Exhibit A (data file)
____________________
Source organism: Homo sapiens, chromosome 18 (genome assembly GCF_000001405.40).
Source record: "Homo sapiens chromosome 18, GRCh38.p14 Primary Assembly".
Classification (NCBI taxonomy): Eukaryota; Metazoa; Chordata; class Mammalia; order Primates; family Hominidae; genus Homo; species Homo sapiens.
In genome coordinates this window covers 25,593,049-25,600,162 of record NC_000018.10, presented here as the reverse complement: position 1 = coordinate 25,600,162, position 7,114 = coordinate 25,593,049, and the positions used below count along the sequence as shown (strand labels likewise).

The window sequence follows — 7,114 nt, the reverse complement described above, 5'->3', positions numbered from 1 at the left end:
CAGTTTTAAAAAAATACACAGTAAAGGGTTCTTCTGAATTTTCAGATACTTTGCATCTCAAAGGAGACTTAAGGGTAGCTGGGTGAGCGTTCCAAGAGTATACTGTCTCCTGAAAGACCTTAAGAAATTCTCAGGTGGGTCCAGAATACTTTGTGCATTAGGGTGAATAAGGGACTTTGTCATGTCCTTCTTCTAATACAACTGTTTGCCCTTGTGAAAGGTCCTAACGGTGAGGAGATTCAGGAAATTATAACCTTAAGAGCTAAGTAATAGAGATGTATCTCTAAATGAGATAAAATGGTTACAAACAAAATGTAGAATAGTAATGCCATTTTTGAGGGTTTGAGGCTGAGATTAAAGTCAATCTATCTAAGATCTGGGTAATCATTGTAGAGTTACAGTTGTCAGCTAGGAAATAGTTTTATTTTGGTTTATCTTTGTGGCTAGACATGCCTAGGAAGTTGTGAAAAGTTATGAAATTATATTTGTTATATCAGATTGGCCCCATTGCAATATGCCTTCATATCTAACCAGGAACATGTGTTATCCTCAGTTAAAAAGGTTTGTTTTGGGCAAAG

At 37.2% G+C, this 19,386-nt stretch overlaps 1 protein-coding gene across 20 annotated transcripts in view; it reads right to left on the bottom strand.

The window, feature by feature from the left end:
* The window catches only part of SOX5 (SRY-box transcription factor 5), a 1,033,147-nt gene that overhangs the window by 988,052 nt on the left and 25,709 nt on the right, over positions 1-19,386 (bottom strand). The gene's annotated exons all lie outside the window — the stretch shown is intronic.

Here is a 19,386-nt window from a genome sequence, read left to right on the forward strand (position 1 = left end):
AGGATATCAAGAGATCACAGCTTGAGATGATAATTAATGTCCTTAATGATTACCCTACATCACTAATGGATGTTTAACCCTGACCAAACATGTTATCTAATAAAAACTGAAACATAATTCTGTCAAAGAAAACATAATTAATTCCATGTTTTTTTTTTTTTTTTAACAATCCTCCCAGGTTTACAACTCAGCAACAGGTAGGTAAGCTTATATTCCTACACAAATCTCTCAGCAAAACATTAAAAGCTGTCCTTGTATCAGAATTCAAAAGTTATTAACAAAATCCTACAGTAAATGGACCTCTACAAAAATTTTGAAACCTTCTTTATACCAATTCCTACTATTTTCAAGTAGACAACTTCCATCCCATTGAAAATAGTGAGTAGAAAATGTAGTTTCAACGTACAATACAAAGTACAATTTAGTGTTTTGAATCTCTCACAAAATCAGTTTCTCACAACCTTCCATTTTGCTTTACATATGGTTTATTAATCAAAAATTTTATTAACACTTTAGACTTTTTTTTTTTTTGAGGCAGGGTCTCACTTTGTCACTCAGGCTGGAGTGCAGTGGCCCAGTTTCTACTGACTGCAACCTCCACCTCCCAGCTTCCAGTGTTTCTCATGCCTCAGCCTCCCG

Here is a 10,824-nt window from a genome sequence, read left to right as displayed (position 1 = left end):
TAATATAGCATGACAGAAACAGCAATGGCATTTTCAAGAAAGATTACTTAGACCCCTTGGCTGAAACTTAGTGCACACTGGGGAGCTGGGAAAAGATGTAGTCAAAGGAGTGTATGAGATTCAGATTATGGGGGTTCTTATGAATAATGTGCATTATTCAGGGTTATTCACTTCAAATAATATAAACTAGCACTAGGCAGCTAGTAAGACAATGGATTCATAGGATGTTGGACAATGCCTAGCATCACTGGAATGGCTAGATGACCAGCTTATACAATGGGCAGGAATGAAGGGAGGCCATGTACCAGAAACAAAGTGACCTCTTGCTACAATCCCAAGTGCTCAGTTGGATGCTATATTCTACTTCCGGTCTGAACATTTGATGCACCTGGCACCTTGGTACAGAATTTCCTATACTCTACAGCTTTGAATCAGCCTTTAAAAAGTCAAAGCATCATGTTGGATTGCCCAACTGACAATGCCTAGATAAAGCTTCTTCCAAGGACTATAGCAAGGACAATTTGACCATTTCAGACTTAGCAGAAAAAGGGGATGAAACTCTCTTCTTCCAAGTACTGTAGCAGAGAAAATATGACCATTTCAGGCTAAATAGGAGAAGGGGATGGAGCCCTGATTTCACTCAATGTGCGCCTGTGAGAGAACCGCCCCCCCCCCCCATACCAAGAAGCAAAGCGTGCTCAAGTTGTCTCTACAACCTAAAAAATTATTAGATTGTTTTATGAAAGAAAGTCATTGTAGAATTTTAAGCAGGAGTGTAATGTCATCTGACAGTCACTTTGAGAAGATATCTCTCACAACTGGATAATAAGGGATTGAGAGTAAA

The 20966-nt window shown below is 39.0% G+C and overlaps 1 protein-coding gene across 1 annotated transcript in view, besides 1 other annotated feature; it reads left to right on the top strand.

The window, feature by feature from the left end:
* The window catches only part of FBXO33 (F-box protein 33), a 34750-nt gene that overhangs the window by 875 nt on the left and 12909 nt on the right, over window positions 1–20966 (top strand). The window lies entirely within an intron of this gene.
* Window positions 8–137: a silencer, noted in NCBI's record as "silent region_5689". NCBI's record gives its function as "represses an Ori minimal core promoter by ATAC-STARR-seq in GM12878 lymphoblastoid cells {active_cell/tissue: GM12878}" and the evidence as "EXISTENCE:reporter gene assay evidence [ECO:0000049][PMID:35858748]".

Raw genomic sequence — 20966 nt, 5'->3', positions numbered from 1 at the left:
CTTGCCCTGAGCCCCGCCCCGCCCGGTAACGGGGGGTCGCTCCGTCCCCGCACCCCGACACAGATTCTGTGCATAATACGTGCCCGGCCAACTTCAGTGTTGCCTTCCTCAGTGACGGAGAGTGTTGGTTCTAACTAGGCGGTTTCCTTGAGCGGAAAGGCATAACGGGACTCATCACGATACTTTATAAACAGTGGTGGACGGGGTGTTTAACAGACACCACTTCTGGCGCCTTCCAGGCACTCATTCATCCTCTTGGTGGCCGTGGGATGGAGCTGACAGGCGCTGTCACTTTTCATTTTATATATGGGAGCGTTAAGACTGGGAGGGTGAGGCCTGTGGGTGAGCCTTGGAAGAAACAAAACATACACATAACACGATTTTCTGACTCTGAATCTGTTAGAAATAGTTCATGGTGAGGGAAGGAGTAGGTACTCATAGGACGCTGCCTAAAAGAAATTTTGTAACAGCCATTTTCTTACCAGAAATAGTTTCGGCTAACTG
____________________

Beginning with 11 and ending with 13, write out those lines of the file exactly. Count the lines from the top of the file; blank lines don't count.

AGGATATCAAGAGATCACAGCTTGAGATGATAATTAATGTCCTTAATGATTACCCTACATCACTAATGGATGTTTAACCCTGACCAAACATGTTATCTAATAAAAACTGAAACATAATTCTGTCAAAGAAAACATAATTAATTCCATGTTTTTTTTTTTTTTTTAACAATCCTCCCAGGTTTACAACTCAGCAACAGGTAGGTAAGCTTATATTCCTACACAAATCTCTCAGCAAAACATTAAAAGCTGTCCTTGTATCAGAATTCAAAAGTTATTAACAAAATCCTACAGTAAATGGACCTCTACAAAAATTTTGAAACCTTCTTTATACCAATTCCTACTATTTTCAAGTAGACAACTTCCATCCCATTGAAAATAGTGAGTAGAAAATGTAGTTTCAACGTACAATACAAAGTACAATTTAGTGTTTTGAATCTCTCACAAAATCAGTTTCTCACAACCTTCCATTTTGCTTTACATATGGTTTATTAATCAAAAATTTTATTAACACTTTAGACTTTTTTTTTTTTTGAGGCAGGGTCTCACTTTGTCACTCAGGCTGGAGTGCAGTGGCCCAGTTTCTACTGACTGCAACCTCCACCTCCCAGCTTCCAGTGTTTCTCATGCCTCAGCCTCCCG

Here is a 10,824-nt window from a genome sequence, read left to right as displayed (position 1 = left end):
TAATATAGCATGACAGAAACAGCAATGGCATTTTCAAGAAAGATTACTTAGACCCCTTGGCTGAAACTTAGTGCACACTGGGGAGCTGGGAAAAGATGTAGTCAAAGGAGTGTATGAGATTCAGATTATGGGGGTTCTTATGAATAATGTGCATTATTCAGGGTTATTCACTTCAAATAATATAAACTAGCACTAGGCAGCTAGTAAGACAATGGATTCATAGGATGTTGGACAATGCCTAGCATCACTGGAATGGCTAGATGACCAGCTTATACAATGGGCAGGAATGAAGGGAGGCCATGTACCAGAAACAAAGTGACCTCTTGCTACAATCCCAAGTGCTCAGTTGGATGCTATATTCTACTTCCGGTCTGAACATTTGATGCACCTGGCACCTTGGTACAGAATTTCCTATACTCTACAGCTTTGAATCAGCCTTTAAAAAGTCAAAGCATCATGTTGGATTGCCCAACTGACAATGCCTAGATAAAGCTTCTTCCAAGGACTATAGCAAGGACAATTTGACCATTTCAGACTTAGCAGAAAAAGGGGATGAAACTCTCTTCTTCCAAGTACTGTAGCAGAGAAAATATGACCATTTCAGGCTAAATAGGAGAAGGGGATGGAGCCCTGATTTCACTCAATGTGCGCCTGTGAGAGAACCGCCCCCCCCCCCCATACCAAGAAGCAAAGCGTGCTCAAGTTGTCTCTACAACCTAAAAAATTATTAGATTGTTTTATGAAAGAAAGTCATTGTAGAATTTTAAGCAGGAGTGTAATGTCATCTGACAGTCACTTTGAGAAGATATCTCTCACAACTGGATAATAAGGGATTGAGAGTAAA